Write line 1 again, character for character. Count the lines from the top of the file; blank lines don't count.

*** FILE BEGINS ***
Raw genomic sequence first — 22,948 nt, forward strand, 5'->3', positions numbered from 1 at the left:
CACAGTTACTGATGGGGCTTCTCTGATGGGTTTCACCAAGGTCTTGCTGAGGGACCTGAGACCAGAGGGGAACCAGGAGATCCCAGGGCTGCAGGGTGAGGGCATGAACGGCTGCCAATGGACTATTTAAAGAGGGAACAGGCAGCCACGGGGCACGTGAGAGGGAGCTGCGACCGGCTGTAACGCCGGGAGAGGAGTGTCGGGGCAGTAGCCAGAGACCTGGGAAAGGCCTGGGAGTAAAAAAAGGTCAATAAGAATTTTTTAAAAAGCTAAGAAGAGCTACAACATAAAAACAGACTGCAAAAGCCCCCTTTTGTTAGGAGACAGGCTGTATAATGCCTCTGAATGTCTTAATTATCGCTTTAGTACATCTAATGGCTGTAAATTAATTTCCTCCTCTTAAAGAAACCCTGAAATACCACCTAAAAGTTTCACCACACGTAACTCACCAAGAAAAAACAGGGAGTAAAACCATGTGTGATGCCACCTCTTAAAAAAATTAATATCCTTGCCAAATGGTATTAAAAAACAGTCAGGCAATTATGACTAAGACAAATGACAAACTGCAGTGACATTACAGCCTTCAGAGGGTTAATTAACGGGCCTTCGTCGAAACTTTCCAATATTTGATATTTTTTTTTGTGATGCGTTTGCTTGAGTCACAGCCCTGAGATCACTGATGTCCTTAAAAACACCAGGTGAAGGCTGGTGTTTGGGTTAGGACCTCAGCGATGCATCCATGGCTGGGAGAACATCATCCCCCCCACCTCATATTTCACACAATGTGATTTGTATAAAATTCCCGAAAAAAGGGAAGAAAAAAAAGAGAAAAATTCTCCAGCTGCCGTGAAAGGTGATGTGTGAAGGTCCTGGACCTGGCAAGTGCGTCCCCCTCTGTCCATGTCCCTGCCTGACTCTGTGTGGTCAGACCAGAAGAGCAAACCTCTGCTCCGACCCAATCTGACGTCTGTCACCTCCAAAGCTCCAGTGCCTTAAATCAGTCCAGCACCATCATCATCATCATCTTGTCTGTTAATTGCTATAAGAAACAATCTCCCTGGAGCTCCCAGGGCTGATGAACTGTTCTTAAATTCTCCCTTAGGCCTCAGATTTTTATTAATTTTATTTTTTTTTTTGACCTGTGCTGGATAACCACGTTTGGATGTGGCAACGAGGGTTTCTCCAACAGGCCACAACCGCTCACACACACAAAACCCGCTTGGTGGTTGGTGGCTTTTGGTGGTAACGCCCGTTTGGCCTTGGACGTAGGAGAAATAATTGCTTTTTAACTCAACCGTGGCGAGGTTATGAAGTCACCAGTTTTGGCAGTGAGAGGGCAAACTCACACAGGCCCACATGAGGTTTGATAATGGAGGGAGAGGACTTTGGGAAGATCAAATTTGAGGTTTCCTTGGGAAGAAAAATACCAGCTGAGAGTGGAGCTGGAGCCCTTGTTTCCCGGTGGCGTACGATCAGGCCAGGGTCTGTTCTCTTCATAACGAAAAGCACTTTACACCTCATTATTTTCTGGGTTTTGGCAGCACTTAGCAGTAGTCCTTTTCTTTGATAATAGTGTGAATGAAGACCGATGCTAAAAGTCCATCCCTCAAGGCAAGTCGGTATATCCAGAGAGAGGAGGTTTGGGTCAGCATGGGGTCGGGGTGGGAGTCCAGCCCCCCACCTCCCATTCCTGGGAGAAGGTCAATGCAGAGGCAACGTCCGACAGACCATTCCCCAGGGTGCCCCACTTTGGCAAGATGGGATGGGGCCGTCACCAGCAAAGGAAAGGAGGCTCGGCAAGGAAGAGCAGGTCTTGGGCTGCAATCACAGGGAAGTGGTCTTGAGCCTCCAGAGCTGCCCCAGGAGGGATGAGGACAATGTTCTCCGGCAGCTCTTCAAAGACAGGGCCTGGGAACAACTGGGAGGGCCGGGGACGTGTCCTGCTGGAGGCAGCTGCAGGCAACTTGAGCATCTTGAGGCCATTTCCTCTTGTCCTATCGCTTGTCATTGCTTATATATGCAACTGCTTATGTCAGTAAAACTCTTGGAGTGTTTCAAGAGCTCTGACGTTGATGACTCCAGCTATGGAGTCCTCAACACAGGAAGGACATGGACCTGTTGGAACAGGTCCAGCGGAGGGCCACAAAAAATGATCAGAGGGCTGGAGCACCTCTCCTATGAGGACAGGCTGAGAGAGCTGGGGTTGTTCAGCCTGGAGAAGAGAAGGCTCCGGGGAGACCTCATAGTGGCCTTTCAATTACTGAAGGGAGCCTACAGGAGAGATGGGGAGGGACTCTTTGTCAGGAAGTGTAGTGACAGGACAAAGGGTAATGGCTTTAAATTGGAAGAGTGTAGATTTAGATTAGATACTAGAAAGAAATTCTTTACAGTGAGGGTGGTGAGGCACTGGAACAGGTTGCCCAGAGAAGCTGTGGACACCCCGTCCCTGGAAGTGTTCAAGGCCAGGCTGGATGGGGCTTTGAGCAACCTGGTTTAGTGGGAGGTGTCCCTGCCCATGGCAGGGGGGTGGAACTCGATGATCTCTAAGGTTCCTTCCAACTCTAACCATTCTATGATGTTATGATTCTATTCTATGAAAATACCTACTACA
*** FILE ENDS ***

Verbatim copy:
Raw genomic sequence first — 22,948 nt, forward strand, 5'->3', positions numbered from 1 at the left: